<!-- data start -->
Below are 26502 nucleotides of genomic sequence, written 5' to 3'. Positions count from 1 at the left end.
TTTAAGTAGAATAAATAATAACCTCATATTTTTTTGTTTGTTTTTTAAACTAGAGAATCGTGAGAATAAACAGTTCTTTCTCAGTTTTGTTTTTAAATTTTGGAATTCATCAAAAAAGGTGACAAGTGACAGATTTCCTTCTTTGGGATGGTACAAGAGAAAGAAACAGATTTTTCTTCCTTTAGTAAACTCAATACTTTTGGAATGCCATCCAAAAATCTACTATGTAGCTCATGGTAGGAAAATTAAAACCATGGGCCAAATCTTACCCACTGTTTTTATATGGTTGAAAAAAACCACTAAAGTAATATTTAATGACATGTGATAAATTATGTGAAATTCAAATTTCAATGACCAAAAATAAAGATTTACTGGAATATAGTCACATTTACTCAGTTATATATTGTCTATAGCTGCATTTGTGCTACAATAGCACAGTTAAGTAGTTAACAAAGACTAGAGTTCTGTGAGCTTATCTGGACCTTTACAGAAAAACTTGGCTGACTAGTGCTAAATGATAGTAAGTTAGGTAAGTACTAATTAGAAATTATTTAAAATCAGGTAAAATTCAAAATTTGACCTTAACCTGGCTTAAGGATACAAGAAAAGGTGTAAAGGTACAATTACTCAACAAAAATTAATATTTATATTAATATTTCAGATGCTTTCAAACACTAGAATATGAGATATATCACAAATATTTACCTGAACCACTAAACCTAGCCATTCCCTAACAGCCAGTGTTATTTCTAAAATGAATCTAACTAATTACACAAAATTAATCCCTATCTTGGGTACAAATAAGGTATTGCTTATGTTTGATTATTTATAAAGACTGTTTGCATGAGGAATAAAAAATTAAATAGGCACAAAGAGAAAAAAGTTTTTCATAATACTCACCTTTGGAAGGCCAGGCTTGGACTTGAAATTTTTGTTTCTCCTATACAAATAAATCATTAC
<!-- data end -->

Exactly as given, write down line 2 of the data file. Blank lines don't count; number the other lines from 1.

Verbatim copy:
TTTAAGTAGAATAAATAATAACCTCATATTTTTTTGTTTGTTTTTTAAACTAGAGAATCGTGAGAATAAACAGTTCTTTCTCAGTTTTGTTTTTAAATTTTGGAATTCATCAAAAAAGGTGACAAGTGACAGATTTCCTTCTTTGGGATGGTACAAGAGAAAGAAACAGATTTTTCTTCCTTTAGTAAACTCAATACTTTTGGAATGCCATCCAAAAATCTACTATGTAGCTCATGGTAGGAAAATTAAAACCATGGGCCAAATCTTACCCACTGTTTTTATATGGTTGAAAAAAACCACTAAAGTAATATTTAATGACATGTGATAAATTATGTGAAATTCAAATTTCAATGACCAAAAATAAAGATTTACTGGAATATAGTCACATTTACTCAGTTATATATTGTCTATAGCTGCATTTGTGCTACAATAGCACAGTTAAGTAGTTAACAAAGACTAGAGTTCTGTGAGCTTATCTGGACCTTTACAGAAAAACTTGGCTGACTAGTGCTAAATGATAGTAAGTTAGGTAAGTACTAATTAGAAATTATTTAAAATCAGGTAAAATTCAAAATTTGACCTTAACCTGGCTTAAGGATACAAGAAAAGGTGTAAAGGTACAATTACTCAACAAAAATTAATATTTATATTAATATTTCAGATGCTTTCAAACACTAGAATATGAGATATATCACAAATATTTACCTGAACCACTAAACCTAGCCATTCCCTAACAGCCAGTGTTATTTCTAAAATGAATCTAACTAATTACACAAAATTAATCCCTATCTTGGGTACAAATAAGGTATTGCTTATGTTTGATTATTTATAAAGACTGTTTGCATGAGGAATAAAAAATTAAATAGGCACAAAGAGAAAAAAGTTTTTCATAATACTCACCTTTGGAAGGCCAGGCTTGGACTTGAAATTTTTGTTTCTCCTATACAAATAAATCATTAC